Spice Route Chakalaka 2018  Front Label
Spice Route Chakalaka 2018  Front LabelSpice Route Chakalaka 2018  Front Bottle Shot

Spice Route Chakalaka 2018

  • WS90
750ML / 14.1% ABV
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3.9 6 Ratings
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3.9 6 Ratings
750ML / 14.1% ABV

Winemaker Notes

The 2018 Chakalaka consists of 6 grape varieties blended to produce a wine expressive of place. Each variety contributes in a different way to create this exciting wine.

Silky and smooth with hints of blackcurrant, cherry and plums. This blend of six varietals truly reflects the terroir of the Swartland.

The perfect food wine. Can hold up to the intense South African flavors of slow-roasted meat, especially barbequed pork. Even Asian inspired dishes with plum sauce will add to the fruitiness in the wine.

Blend: 27% Grenache, 26% Syrah, 22% Mataro, 11% Carignan, 8% Petite Sirah, 6% Tannat

Critical Acclaim

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WS 90
Wine Spectator

A fresh, medium-bodied red, with black cherry and boysenberry fruit flavors underscored by loamy earth and smoky mineral notes. Reveals hints of black licorice, mocha and dried sage on the chewy finish. Syrah, Mourvèdre, Grenache, Carignan, Durif and Tannat. Drink now.

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Spice Route

Spice Route

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Spice Route, South Africa
Spice Route Winery Image
Five centuries ago the ancient mariners braved uncharted seas to round the Cape in search of exotic spices. Their nerve and dash inspired Charles Back to found the Spice Route Winery in 1997. Charles had bought the farm Klein Amoskuil, and this Malmesbury based farm is now home to Spice Route's Swartland terroir styled wines. The Spice Route Winery has found its signature wine style in the warm rolling hills along the Cape West Coast. Matching traditional practices in the vineyards with modern, minimalist approaches in the cellar, they produce exceptionally ripe and deep-flavoured wines. The deep red soils sustain unirrigated bush vine through the long warm summers. These harsh conditions are tempered by cool Atlantic breezes rolling in overnight. In its few years since inception had a stratospheric climb into the top echelons of the South African wine industry.
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Swartland Wine

South Africa

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Literally meaning "the black land," Swartland takes its name from the endangered, indigenous "renosterbos" (translating to rhino bush), which used to be plentiful enough to turn the entire landscape a dark color certain during times of year. The district, attracting some of the most adventurous and least interventionist winemakers, excels in robust and full-bodied reds as well as quality fortified wines.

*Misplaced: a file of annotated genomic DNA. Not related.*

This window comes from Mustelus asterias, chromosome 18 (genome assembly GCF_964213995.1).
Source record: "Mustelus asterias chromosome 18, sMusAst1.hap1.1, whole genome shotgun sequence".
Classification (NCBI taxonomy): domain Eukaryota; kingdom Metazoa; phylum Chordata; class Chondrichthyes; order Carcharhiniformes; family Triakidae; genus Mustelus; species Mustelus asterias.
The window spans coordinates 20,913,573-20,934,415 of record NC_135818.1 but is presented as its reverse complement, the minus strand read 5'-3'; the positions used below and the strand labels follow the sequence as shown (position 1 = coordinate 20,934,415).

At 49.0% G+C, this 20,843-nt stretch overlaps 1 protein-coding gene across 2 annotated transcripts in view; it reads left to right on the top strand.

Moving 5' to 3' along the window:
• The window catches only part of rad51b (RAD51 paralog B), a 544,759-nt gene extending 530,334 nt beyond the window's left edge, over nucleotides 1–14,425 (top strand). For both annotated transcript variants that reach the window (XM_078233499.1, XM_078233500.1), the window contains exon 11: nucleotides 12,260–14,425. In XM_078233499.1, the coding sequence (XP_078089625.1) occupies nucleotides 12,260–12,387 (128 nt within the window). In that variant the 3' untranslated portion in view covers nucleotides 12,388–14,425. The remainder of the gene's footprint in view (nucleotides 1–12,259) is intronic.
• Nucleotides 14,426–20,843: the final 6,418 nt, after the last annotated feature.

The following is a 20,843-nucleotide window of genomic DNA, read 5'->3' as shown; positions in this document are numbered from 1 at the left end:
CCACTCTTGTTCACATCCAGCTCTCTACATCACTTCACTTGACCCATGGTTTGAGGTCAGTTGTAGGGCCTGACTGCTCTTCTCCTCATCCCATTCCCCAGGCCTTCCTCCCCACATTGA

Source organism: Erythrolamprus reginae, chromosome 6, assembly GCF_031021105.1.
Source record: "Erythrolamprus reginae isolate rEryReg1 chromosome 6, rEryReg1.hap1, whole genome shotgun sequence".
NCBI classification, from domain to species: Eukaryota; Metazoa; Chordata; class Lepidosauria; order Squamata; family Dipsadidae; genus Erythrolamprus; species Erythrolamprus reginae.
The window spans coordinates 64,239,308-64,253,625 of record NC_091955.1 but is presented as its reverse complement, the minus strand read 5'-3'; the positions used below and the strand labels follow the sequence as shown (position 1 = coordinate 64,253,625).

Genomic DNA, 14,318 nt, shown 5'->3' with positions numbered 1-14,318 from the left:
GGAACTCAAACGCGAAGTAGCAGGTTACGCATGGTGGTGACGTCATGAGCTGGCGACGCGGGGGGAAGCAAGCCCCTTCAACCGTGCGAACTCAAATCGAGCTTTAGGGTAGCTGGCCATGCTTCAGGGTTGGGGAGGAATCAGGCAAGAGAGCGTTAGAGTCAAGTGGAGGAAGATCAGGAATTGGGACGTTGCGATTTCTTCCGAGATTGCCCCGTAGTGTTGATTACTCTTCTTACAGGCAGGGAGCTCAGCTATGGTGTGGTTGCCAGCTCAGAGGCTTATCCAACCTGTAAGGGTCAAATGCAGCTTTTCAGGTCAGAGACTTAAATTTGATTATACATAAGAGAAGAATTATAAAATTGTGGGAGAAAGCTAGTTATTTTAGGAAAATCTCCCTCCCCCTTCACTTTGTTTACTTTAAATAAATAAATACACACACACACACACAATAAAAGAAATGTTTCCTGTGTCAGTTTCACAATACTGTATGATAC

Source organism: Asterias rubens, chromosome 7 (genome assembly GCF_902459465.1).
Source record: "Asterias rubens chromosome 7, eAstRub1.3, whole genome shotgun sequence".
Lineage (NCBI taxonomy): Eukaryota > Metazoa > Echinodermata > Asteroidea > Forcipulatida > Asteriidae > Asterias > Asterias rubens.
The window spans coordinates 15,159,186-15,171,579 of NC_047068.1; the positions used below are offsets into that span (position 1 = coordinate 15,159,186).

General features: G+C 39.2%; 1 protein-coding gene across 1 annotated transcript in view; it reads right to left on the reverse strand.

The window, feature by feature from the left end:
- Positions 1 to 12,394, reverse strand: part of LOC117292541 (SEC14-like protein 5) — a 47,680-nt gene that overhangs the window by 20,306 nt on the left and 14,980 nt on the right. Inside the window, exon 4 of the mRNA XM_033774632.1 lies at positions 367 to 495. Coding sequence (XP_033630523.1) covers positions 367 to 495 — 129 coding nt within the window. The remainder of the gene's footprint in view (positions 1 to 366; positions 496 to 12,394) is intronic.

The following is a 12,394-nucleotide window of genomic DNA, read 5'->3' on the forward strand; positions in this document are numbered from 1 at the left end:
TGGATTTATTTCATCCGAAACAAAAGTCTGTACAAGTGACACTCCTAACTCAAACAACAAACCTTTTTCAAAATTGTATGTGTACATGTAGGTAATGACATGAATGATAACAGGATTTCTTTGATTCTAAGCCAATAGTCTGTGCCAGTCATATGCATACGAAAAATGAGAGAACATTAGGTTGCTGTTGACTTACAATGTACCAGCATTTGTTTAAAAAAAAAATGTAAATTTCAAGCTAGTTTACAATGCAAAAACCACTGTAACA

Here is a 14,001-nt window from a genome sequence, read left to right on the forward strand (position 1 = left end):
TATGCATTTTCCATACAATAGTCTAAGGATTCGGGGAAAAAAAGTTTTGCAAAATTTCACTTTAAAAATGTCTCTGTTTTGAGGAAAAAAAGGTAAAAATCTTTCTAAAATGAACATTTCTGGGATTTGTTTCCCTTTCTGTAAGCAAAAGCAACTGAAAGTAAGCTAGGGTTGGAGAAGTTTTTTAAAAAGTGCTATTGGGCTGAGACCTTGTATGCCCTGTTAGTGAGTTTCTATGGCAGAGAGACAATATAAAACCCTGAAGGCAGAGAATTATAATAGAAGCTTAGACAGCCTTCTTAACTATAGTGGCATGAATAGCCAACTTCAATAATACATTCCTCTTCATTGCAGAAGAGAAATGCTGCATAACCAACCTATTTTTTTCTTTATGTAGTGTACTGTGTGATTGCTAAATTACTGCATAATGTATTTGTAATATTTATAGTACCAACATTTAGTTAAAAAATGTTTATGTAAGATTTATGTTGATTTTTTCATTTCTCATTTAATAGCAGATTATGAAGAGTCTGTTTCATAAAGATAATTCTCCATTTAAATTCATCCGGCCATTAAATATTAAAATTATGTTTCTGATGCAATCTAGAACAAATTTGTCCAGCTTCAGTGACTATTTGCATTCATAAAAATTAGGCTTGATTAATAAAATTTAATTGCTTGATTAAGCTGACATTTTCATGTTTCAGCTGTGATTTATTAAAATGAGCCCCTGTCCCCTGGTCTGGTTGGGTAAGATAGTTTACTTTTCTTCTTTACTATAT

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With hundreds of red grape varieties to choose from, winemakers have the freedom to create a virtually endless assortment of blended red wines. In many European regions, strict laws are in place determining the set of varieties that may be used, but in the New World, experimentation is permitted and encouraged resulting in a wide variety of red wine styles. Blending can be utilized to enhance balance or create complexity, lending different layers of flavors and aromas. For example, a red wine blend variety that creates a fruity and full-bodied wine would do well combined with one that is naturally high in acidity and tannins. Sometimes small amounts of a particular variety are added to boost color or aromatics. Blending can take place before or after fermentation, with the latter, more popular option giving more control to the winemaker over the final qualities of the wine.

How to Serve Red Wine

A common piece of advice is to serve red wine at “room temperature,” but this suggestion is imprecise. After all, room temperature in January is likely to be quite different than in August, even considering the possible effect of central heating and air conditioning systems. The proper temperature to aim for is 55° F to 60° F for lighter-bodied reds and 60° F to 65° F for fuller-bodied wines.

How Long Does Red Wine Last?

Once opened and re-corked, a bottle stored in a cool, dark environment (like your fridge) will stay fresh and nicely drinkable for a day or two. There are products available that can extend that period by a couple of days. As for unopened bottles, optimal storage means keeping them on their sides in a moderately humid environment at about 57° F. Red wines stored in this manner will stay good – and possibly improve – for anywhere from one year to multiple decades. Assessing how long to hold on to a bottle is a complicated science. If you are planning long-term storage of your reds, seek the advice of a wine professional.

PRG002165_18_2018 Item# 921108

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